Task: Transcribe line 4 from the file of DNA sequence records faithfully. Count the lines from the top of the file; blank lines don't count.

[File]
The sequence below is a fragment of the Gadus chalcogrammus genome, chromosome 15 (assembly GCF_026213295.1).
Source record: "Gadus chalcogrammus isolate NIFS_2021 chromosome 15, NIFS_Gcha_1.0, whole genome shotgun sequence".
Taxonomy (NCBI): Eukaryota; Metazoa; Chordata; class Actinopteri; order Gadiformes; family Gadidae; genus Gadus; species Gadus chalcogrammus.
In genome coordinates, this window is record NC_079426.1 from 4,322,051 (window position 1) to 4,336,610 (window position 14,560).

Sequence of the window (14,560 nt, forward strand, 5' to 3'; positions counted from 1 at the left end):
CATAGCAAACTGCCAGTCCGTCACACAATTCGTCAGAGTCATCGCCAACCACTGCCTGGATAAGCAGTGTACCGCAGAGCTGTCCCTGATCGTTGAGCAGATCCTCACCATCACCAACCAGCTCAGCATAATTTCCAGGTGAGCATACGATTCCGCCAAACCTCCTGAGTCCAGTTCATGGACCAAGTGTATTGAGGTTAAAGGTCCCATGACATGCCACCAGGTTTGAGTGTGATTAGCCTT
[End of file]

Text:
In genome coordinates, this window is record NC_079426.1 from 4,322,051 (window position 1) to 4,336,610 (window position 14,560).